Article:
“The Matildas are courageously fighting for what is right. (hashtag) priclessrolemodels,” Lloyd posted to Twitter.

The deal that was eventually struck in November included a pay structure that puts the salaries for top players at $30,700 per year and those at the next level at $22,400. The contract calls for a 10 percent raise each year and improved bonuses and other benefits.

“Our elite female players deserve a full-time professional career path in football and this agreement represents a solid foundation we can build on,” players’ association chief executive Adam Vivian said at the time.

Striker Kyah Simon said the move made the team stronger.

“The Matildas’ story is standing up for what we believe in and standing up for our brand and our culture. I think at the end of the day it brought the team closer together,” Simon said. “It’s something we can look on with pride, and something that’s hopefully a positive future for our sport and for the new generation of players.”

The victory came well before a group of U.S. women’s national team players filed a complaint with the federal Equal Employment Opportunity Commission alleging wage discrimination. The women claim they make far less on average than their male national team counterparts. The complaint in late March came as the players seek a new collective bargaining agreement with U.S. Soccer.

Heading into the Olympics, the Matildas are ranked No. 5 in the world.

They leapfrogged Japan and Korea in the AFC qualification tournament to earn the trip to Rio along with China – scoring 17 goals in five matches.

Australia is in a tough group in Brazil that includes No. 2 Germany, No. 10 Canada and Zimbabwe. It is the only group with three teams ranked in the top 10. The top-ranked Americans play in a group that includes No. 3 France, New Zealand and Colombia.

Australia opens the tournament on Wednesday against Canada in Sao Paulo.

“After the World Cup everything sort of started to change. When we came home there was so much media attention and so many people that were interested in what we were doing and really proud of the success we had,” Catley said of the team’s rising profile. “I think people always knew there was a national team, but I don’t think they realized how high in the rankings we were and how much better we were getting as a team.”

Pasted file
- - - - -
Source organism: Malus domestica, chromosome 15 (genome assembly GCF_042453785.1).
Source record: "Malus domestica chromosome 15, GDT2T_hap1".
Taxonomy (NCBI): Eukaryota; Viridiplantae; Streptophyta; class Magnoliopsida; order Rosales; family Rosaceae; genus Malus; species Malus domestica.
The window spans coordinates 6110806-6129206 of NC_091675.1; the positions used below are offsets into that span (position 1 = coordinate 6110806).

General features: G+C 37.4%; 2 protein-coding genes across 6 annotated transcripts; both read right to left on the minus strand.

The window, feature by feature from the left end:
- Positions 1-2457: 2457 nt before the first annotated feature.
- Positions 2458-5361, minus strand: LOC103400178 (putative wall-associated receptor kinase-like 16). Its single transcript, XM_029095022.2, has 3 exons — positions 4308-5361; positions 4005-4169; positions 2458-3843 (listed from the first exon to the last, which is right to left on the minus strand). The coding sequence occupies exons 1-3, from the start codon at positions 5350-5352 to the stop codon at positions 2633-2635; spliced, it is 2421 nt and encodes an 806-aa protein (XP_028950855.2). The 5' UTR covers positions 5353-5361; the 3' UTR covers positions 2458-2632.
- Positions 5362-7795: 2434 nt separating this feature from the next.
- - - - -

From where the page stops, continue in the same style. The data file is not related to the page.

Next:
Conte: “I don’t know” if Diego Costa will be a Chelsea player this season

VELDEN, AUSTRIA - JULY 20: Diego Costa of Chelsea looks on during the friendly match between WAC RZ Pellets and Chelsea F.C. at Worthersee Stadion on July 20, 2016 in Velden, Austria. (Photo by Srdjan Stevanovic/Getty Images)
Photo by Srdjan Stevanovic/Getty Images
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Antonio Conte sent “silly season” into overdrive (all over again) when he admitted on Saturday that he himself doesn’t know whether or not Diego Costa will remain a Chelsea player this season.

[ FOLLOW: All of PST’s PL coverage ]

Speaking after his side’s 3-2 defeat at the hands of Real Madrid in the International Champions Cup, Chelsea’s first-year manager confirmed the reason for Costa’s continued absence this preseason — an injury — but went on to say the Brazilian-turned-Spaniard’s club future remains up in the air just 14 days before the 2016-17 Premier League season kicks off — quotes from the Sun:

“I can say that today Costa is a Chelsea player. He didn’t play in these games because of injury and if he solves the injury and I see in training he’s in good shape it can be possible to see him in the next game against Milan. But I can tell only this.

“I speak for today and today Costa is Chelsea’s player. Tomorrow if you ask me if Costa will remain with us, I don’t know.”

Costa, who signed for Chelsea from Atletico Madrid two summers ago, has regularly been linked with a return to the Spanish capital. However, Atleti announced on Saturday the signing of Sevilla striker Kevin Gameiro, who scored 68 goals in three seasons (all competitions) with the three-time defending Europa League winners, reportedly for nearly $40 million.

[ MORE: Zlatan scored a ridiculous scissor-kick goal on his debut ]

Atleti would hardly be the only suitors for a goal-getter who has netted 32 times in two seasons in the Premier League, including 20 times in 26 games during his 2014-15 debut campaign.